Angara: High taxes may drive Filipino workers to ASEAN neighbors
Angara: High taxes may drive Filipino workers to ASEAN neighbors
As ASEAN integration looms, Senator Angara fears that the country's high tax will drive skilled workers to look elsewhere in the region

MANILA, Philippines –  Ahead of ASEAN integration to be formalized this year, Senator Sonny Angara has warned that the country’s high tax rates may drive Filipino skilled workers to move to neighboring countries where taxes are lower.

“Ibig sabihin ng ASEAN Integration, ay halos magsasama-sama ang ating mga ekonomiya dito at magiging mas mahalaga itong usapin ng pagbubuwis. At kung ikukumpara nga natin ang Pilipinas kung saan ang kinikita mo ay ang lampas ng kita ng P500,000 ($10,729) kada taon, kapag lumampas ho doon ay 32% o halos 1/3 ang iyong ibabayad sa inyong kita,” Angara said in a radio interview with Atty. Joey Lina as part of “Sagot Ko ‘Yan” on DZMM on Sunday, October 25.

(ASEAN Integration means all the economies will get together so it’s important we talk about tax. If you look at the Philippines, if you earn more than P500,00 annually, you will be taxed 32% or almost 1/3 of your salary.)

He pointed out that, in Indonesia, the highest tax rate is 30%, Malaysia has 26%, and Singapore has 20%. Angara, however, said that that its not always a direct comparison. (READ: Why PH has second highest income tax in ASEAN)

In the Philippines, a person earning P250,00 to P500,000 ($5,364-$10,729) is taxed at 32% but in Singapore the equivalent bracket is only 2%, because that level of income is considered low in the developed nation, Angara explained. 

Angara added that Thailand is the process of reforming its tax system in a bid to be more competitive. From 40% at the highest percentile, Thailand has slashed it to 30% and is looking at further reducing it to 25%.

“Sa Thailand po kasi nakikita ho nila na kailangan nilang maging competitive o alam ho nila na ‘pag dating ho ng araw, I think by next year ay iyong integrated na o magsama-sama na ho tayo,” he said.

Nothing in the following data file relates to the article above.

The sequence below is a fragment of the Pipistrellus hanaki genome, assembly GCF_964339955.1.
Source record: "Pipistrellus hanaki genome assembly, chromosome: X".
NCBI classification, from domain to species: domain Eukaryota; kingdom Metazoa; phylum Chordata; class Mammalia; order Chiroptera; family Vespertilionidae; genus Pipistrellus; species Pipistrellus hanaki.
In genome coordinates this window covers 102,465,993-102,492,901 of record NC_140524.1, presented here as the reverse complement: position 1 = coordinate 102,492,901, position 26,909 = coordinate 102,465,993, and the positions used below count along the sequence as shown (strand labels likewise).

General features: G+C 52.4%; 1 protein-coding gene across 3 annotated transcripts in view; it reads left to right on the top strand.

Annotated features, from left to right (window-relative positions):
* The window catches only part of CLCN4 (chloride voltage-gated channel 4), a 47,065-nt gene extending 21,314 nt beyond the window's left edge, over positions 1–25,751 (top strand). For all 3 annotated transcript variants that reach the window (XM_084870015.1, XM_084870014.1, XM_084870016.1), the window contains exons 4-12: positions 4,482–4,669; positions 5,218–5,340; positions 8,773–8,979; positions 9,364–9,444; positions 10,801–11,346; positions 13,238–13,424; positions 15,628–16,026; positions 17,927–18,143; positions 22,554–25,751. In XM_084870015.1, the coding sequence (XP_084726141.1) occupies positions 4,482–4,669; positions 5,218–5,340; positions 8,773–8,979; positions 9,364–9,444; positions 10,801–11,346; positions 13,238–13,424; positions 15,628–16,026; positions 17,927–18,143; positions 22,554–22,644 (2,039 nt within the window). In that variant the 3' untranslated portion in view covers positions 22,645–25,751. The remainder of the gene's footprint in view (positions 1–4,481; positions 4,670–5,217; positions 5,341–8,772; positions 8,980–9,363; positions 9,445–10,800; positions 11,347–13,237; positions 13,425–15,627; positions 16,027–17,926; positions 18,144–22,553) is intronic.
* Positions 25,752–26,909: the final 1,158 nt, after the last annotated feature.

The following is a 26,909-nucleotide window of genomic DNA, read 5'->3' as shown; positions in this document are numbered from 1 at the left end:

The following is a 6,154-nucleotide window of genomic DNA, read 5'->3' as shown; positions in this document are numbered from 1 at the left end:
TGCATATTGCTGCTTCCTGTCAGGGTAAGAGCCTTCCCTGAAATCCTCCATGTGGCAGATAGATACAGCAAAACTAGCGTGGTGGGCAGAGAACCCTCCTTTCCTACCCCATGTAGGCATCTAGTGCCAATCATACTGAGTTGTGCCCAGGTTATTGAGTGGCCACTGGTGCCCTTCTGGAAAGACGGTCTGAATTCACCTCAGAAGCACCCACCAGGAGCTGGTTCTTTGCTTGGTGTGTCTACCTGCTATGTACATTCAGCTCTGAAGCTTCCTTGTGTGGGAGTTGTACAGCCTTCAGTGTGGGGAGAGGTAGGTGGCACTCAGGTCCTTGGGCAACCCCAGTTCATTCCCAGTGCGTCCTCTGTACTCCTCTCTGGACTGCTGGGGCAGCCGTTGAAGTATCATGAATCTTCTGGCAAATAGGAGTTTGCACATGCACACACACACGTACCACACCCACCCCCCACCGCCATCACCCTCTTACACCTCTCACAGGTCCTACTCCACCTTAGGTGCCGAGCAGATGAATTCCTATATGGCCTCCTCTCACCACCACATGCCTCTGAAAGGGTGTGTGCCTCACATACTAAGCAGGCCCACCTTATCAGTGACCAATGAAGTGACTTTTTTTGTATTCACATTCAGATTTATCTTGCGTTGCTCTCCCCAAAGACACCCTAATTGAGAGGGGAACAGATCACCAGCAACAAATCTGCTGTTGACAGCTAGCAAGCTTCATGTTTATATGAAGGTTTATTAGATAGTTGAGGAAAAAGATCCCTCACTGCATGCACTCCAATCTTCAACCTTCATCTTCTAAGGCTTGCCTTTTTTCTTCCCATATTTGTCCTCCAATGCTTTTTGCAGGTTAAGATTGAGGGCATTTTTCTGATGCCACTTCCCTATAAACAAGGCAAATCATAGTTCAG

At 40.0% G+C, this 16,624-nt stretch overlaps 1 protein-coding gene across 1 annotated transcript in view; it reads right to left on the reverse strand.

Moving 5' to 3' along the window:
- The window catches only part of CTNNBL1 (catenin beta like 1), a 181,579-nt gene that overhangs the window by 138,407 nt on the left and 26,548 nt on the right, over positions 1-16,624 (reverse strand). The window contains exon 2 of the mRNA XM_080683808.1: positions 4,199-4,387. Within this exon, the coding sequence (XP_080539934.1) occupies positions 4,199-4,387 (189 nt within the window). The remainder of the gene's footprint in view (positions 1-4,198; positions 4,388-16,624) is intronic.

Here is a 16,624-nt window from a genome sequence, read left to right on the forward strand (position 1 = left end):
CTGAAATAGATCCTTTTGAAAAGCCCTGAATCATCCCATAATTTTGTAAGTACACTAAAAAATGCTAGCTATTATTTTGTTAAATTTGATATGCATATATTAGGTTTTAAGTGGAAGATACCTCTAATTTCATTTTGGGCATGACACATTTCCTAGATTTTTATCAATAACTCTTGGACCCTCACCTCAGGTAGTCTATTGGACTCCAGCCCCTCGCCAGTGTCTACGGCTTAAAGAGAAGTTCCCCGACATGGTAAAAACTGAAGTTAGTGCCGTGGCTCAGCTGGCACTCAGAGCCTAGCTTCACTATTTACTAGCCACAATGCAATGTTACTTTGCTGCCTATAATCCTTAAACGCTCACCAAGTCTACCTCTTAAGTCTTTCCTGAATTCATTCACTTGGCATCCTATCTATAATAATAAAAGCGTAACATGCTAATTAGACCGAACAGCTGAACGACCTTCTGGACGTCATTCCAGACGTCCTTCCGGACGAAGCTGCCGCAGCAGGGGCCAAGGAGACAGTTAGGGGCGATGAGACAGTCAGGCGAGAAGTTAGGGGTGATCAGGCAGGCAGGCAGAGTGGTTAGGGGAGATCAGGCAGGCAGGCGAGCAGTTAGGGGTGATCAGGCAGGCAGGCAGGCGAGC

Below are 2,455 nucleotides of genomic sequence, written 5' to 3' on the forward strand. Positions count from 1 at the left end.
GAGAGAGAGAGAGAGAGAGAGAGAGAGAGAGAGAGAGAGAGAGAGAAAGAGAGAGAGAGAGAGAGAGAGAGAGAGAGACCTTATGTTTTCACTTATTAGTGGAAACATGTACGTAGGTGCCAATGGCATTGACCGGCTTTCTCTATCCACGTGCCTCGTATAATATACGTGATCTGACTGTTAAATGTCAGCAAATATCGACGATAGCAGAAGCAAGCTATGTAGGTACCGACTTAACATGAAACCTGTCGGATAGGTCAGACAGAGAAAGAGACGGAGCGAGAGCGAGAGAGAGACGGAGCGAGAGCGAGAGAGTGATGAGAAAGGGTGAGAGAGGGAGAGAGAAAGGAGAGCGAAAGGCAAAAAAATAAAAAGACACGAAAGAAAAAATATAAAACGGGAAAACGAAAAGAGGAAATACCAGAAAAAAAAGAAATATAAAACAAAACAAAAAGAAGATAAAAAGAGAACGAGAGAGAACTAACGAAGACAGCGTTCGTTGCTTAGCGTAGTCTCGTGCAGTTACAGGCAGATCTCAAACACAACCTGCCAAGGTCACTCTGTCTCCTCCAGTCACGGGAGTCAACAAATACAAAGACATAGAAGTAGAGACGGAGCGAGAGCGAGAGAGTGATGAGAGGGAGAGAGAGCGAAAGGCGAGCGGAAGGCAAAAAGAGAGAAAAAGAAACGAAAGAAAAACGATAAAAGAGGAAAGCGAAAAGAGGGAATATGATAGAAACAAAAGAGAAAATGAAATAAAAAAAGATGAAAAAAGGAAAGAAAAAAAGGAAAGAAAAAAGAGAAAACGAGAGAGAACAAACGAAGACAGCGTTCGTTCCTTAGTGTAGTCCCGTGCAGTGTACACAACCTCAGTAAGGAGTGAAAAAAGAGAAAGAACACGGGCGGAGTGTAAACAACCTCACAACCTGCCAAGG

(In Thailand, they see the need to be more competitive as integration happens next year.)

This, he said, may lead to countries like Thailand poaching creative talent nurtured in the Philippines.

“Kunwari gusto na ng Pilipino na magtrabaho sa Thailand o gusto ng taga-Thailand na magtrabaho sa Pilipinas ay pwede ho iyon. Pero ang gusto ho nila maakit ho nila iyong magagaling na empleyado at isang paraan ho diyan para maaakit iyong mga magagaling na indibidwal, katulad ng mga manunulat o kaya mga creative people ay sa paraan ng mas mababang buwis. Kaya nakikita nila na mobile po yung tinatawag na labor capital. Iyong nag-iinvest at saka kumikitang tao ay naghahanap ng pinakapabor sa kanya na lugar para magtrabaho.”

(Integration will mean that a Filipino can work in Thailand and vice versa. But what these countries want are good, skilled workers and one way to lure these talented individuals, such as writers or other creative people, is lower taxes. They see that there will be a mobile labor force. The people you invest in and earn from will look for more favorable places to work.)

Angara, chairman of the Senate ways and means committee, is the leading proponent of a bill seeking to lower income tax rates

He also reiterated the need for taxes to be adjusted for inflation, a process known as indexation, as the current brackets have not been adjusted since 1997. (READ: Big business group to Aquino: Reform taxes)

Highest VAT

Angara also pointed out that the country has the highest Value Added Tax (VAT) in the region at 12% while the rest don’t exceed 10%.

He added that he doesn’t agree with the Department of Finance’s suggestion (DOF) to raise the VAT so as to compensate for the loss of government revenue by lowering income tax as it puts a heavy burden on the people who can least afford it.

“Pagdating naman ho sa VAT, mas malaki po ang porsyento ng ating populasyon dahil kahit ika’y kumikita ho ng minimum wage, ika’y magbabayad parin ho ng VAT sa binibili. Sa Mercury Drug, … fast food, sa mga restaurants, pag bumiyahe po tayo may VAT ho yun kaya hindi tayo sangayon na dapat taasan yung Value Added Tax na 12%.”

(When you talk about VAT, it affects a  bigger percentage of the population because even if you are earning minimum wage [and thus exempted from income tax] you will still pay the VAT – at Mercury Drug, fast foods, when commuting we pay VAT – so I don’t agree that we need to raise the 12% VAT any higher.)

The finance department submitted to Congress in August the government’s version of a tax reform bill, which includes an all-in income tax exemption to all wage earners with an annual income of less than P1 million ($21,458).

Along with the proposal is increasing VAT from 12% to 14% and expanding the VAT base by removing all exemptions, except in agriculture, health, banks, education, as well as removing zero-rating, except direct exports.

Angara also dismissed the Aquino administrations suggestions that a projected P30 billion ($643.7 million) loss in government revenue if income tax is lowered would lead to lower credit ratings citing that this amount is less than 1% of the government budget for 2016. –

$1 =  P 46.60

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